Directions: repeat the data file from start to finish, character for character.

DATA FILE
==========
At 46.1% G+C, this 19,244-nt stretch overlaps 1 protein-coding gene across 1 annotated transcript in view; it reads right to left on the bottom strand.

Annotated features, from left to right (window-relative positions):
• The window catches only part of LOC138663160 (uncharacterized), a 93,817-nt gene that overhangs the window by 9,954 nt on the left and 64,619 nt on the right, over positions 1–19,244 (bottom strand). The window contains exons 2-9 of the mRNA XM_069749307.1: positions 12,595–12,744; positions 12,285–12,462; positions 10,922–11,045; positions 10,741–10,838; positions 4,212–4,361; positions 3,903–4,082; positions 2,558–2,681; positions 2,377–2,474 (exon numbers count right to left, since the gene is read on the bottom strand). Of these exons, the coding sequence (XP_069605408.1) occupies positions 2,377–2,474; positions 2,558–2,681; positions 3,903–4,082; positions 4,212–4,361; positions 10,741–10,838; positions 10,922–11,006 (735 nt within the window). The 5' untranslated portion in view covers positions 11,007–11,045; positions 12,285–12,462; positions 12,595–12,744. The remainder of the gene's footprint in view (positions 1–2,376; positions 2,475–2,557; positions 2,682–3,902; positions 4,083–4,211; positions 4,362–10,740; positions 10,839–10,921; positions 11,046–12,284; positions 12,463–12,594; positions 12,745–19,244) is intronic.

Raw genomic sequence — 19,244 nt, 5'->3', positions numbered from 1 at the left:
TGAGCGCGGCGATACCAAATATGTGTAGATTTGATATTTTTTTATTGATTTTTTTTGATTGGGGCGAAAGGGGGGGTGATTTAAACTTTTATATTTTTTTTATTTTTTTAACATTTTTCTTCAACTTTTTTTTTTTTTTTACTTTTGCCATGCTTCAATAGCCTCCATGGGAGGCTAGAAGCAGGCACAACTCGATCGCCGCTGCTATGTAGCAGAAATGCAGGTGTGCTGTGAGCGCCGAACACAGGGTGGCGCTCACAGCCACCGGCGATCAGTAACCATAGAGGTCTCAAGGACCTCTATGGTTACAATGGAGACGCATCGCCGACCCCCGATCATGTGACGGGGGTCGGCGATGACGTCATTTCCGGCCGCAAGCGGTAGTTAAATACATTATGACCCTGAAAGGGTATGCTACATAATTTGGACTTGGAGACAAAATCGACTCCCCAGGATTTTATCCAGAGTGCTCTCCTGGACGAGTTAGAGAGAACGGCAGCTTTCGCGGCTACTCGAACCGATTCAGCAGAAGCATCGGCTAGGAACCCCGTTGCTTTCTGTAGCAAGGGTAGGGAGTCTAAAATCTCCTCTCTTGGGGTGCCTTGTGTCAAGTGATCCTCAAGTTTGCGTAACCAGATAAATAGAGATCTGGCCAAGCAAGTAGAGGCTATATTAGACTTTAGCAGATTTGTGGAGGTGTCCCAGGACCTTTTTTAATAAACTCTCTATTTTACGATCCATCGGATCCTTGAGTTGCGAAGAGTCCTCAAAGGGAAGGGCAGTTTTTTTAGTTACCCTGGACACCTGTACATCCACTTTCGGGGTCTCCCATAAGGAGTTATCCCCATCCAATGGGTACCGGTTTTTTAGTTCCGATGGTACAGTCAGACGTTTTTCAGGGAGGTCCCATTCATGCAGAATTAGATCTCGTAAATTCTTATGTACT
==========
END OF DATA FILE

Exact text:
At 46.1% G+C, this 19,244-nt stretch overlaps 1 protein-coding gene across 1 annotated transcript in view; it reads right to left on the bottom strand.

Annotated features, from left to right (window-relative positions):
• The window catches only part of LOC138663160 (uncharacterized), a 93,817-nt gene that overhangs the window by 9,954 nt on the left and 64,619 nt on the right, over positions 1–19,244 (bottom strand). The window contains exons 2-9 of the mRNA XM_069749307.1: positions 12,595–12,744; positions 12,285–12,462; positions 10,922–11,045; positions 10,741–10,838; positions 4,212–4,361; positions 3,903–4,082; positions 2,558–2,681; positions 2,377–2,474 (exon numbers count right to left, since the gene is read on the bottom strand). Of these exons, the coding sequence (XP_069605408.1) occupies positions 2,377–2,474; positions 2,558–2,681; positions 3,903–4,082; positions 4,212–4,361; positions 10,741–10,838; positions 10,922–11,006 (735 nt within the window). The 5' untranslated portion in view covers positions 11,007–11,045; positions 12,285–12,462; positions 12,595–12,744. The remainder of the gene's footprint in view (positions 1–2,376; positions 2,475–2,557; positions 2,682–3,902; positions 4,083–4,211; positions 4,362–10,740; positions 10,839–10,921; positions 11,046–12,284; positions 12,463–12,594; positions 12,745–19,244) is intronic.

Raw genomic sequence — 19,244 nt, 5'->3', positions numbered from 1 at the left:
TGAGCGCGGCGATACCAAATATGTGTAGATTTGATATTTTTTTATTGATTTTTTTTGATTGGGGCGAAAGGGGGGGTGATTTAAACTTTTATATTTTTTTTATTTTTTTAACATTTTTCTTCAACTTTTTTTTTTTTTTTACTTTTGCCATGCTTCAATAGCCTCCATGGGAGGCTAGAAGCAGGCACAACTCGATCGCCGCTGCTATGTAGCAGAAATGCAGGTGTGCTGTGAGCGCCGAACACAGGGTGGCGCTCACAGCCACCGGCGATCAGTAACCATAGAGGTCTCAAGGACCTCTATGGTTACAATGGAGACGCATCGCCGACCCCCGATCATGTGACGGGGGTCGGCGATGACGTCATTTCCGGCCGCAAGCGGTAGTTAAATACATTATGACCCTGAAAGGGTATGCTACATAATTTGGACTTGGAGACAAAATCGACTCCCCAGGATTTTATCCAGAGTGCTCTCCTGGACGAGTTAGAGAGAACGGCAGCTTTCGCGGCTACTCGAACCGATTCAGCAGAAGCATCGGCTAGGAACCCCGTTGCTTTCTGTAGCAAGGGTAGGGAGTCTAAAATCTCCTCTCTTGGGGTGCCTTGTGTCAAGTGATCCTCAAGTTTGCGTAACCAGATAAATAGAGATCTGGCCAAGCAAGTAGAGGCTATATTAGACTTTAGCAGATTTGTGGAGGTGTCCCAGGACCTTTTTTAATAAACTCTCTATTTTACGATCCATCGGATCCTTGAGTTGCGAAGAGTCCTCAAAGGGAAGGGCAGTTTTTTTAGTTACCCTGGACACCTGTACATCCACTTTCGGGGTCTCCCATAAGGAGTTATCCCCATCCAATGGGTACCGGTTTTTTAGTTCCGATGGTACAGTCAGACGTTTTTCAGGGAGGTCCCATTCATGCAGAATTAGATCTCGTAAATTCTTATGTACT